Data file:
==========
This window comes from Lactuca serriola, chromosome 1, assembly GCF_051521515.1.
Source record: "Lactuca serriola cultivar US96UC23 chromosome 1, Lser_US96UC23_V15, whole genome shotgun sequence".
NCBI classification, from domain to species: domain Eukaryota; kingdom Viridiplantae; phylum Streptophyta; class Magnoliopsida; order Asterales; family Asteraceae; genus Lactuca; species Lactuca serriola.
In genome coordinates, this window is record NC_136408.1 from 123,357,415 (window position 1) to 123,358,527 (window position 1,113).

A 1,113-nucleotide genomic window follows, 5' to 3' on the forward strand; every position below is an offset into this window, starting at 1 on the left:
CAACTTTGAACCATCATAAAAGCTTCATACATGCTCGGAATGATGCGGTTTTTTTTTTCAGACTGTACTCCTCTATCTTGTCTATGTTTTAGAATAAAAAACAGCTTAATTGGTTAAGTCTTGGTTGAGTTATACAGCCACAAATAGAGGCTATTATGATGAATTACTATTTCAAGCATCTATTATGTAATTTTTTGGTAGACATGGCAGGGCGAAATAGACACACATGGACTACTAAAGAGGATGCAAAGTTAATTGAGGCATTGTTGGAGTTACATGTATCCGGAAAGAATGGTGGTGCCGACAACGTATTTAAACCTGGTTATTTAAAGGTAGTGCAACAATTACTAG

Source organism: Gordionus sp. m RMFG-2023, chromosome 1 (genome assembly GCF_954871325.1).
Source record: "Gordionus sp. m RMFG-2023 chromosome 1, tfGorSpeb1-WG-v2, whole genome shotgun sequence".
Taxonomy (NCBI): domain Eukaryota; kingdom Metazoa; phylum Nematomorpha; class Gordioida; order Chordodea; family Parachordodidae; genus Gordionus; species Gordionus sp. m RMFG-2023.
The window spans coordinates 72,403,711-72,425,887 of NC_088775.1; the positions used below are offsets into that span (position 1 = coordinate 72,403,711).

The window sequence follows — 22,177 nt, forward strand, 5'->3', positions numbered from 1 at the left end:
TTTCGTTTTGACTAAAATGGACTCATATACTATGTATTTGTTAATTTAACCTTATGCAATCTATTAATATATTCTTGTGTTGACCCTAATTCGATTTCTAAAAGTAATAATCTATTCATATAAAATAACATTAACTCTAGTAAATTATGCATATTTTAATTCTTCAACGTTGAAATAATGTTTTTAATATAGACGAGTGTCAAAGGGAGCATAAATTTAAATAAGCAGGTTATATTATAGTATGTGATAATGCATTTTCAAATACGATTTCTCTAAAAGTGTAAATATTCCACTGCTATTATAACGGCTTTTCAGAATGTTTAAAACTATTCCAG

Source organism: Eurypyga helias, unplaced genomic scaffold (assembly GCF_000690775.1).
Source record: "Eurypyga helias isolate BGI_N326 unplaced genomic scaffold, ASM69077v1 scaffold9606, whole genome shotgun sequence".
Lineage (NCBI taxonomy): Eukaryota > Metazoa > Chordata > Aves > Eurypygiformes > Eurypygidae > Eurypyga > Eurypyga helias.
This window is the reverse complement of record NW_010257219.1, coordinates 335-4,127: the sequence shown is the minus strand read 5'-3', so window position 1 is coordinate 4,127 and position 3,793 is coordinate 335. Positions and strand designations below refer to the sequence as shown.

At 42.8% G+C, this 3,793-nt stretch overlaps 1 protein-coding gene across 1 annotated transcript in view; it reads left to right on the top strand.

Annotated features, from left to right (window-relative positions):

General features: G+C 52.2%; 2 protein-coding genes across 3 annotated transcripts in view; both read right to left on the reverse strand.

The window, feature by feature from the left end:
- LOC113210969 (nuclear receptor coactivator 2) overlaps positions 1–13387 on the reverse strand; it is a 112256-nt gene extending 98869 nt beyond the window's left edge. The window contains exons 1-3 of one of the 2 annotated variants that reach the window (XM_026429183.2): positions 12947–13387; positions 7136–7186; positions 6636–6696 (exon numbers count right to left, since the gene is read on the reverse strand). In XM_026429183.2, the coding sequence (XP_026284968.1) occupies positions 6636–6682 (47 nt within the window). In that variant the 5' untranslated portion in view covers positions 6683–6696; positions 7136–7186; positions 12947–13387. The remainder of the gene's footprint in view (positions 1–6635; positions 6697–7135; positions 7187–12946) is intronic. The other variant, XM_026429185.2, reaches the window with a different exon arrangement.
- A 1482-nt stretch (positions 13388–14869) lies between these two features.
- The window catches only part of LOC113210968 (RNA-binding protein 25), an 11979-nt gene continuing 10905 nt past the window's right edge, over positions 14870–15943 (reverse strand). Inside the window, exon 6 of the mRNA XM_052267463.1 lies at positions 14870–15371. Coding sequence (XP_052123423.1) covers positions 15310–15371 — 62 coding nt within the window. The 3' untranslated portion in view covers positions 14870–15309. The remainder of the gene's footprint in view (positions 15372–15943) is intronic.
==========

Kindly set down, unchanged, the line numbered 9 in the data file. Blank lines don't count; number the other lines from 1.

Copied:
Taxonomy (NCBI): domain Eukaryota; kingdom Metazoa; phylum Nematomorpha; class Gordioida; order Chordodea; family Parachordodidae; genus Gordionus; species Gordionus sp. m RMFG-2023.